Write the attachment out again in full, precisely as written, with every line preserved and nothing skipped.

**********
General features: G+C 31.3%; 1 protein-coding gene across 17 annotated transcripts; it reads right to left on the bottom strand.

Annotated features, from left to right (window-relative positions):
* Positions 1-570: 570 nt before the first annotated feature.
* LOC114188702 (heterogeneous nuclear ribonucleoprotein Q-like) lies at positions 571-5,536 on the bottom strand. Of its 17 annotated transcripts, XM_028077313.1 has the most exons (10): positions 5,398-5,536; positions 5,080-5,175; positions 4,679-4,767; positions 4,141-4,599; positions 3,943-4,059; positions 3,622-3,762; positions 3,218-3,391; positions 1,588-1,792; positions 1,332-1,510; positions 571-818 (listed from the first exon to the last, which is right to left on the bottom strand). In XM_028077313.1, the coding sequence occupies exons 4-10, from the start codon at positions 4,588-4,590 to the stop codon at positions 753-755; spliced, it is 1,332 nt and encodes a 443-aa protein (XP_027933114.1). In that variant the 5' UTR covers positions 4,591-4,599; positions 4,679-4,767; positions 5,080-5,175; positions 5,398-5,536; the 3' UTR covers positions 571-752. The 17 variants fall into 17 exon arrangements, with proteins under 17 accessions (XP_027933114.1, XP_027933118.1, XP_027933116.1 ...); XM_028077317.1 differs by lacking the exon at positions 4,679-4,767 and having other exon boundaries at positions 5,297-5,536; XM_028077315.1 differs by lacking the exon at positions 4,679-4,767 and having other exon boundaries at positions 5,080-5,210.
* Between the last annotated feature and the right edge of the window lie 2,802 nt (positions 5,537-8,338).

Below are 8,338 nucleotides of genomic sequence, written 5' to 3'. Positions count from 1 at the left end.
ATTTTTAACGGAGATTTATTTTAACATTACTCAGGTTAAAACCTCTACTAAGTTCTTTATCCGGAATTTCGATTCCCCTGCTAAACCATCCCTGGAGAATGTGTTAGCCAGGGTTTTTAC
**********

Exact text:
General features: G+C 31.3%; 1 protein-coding gene across 17 annotated transcripts; it reads right to left on the bottom strand.

Annotated features, from left to right (window-relative positions):
* Positions 1-570: 570 nt before the first annotated feature.
* LOC114188702 (heterogeneous nuclear ribonucleoprotein Q-like) lies at positions 571-5,536 on the bottom strand. Of its 17 annotated transcripts, XM_028077313.1 has the most exons (10): positions 5,398-5,536; positions 5,080-5,175; positions 4,679-4,767; positions 4,141-4,599; positions 3,943-4,059; positions 3,622-3,762; positions 3,218-3,391; positions 1,588-1,792; positions 1,332-1,510; positions 571-818 (listed from the first exon to the last, which is right to left on the bottom strand). In XM_028077313.1, the coding sequence occupies exons 4-10, from the start codon at positions 4,588-4,590 to the stop codon at positions 753-755; spliced, it is 1,332 nt and encodes a 443-aa protein (XP_027933114.1). In that variant the 5' UTR covers positions 4,591-4,599; positions 4,679-4,767; positions 5,080-5,175; positions 5,398-5,536; the 3' UTR covers positions 571-752. The 17 variants fall into 17 exon arrangements, with proteins under 17 accessions (XP_027933114.1, XP_027933118.1, XP_027933116.1 ...); XM_028077317.1 differs by lacking the exon at positions 4,679-4,767 and having other exon boundaries at positions 5,297-5,536; XM_028077315.1 differs by lacking the exon at positions 4,679-4,767 and having other exon boundaries at positions 5,080-5,210.
* Between the last annotated feature and the right edge of the window lie 2,802 nt (positions 5,537-8,338).

Below are 8,338 nucleotides of genomic sequence, written 5' to 3'. Positions count from 1 at the left end.
ATTTTTAACGGAGATTTATTTTAACATTACTCAGGTTAAAACCTCTACTAAGTTCTTTATCCGGAATTTCGATTCCCCTGCTAAACCATCCCTGGAGAATGTGTTAGCCAGGGTTTTTAC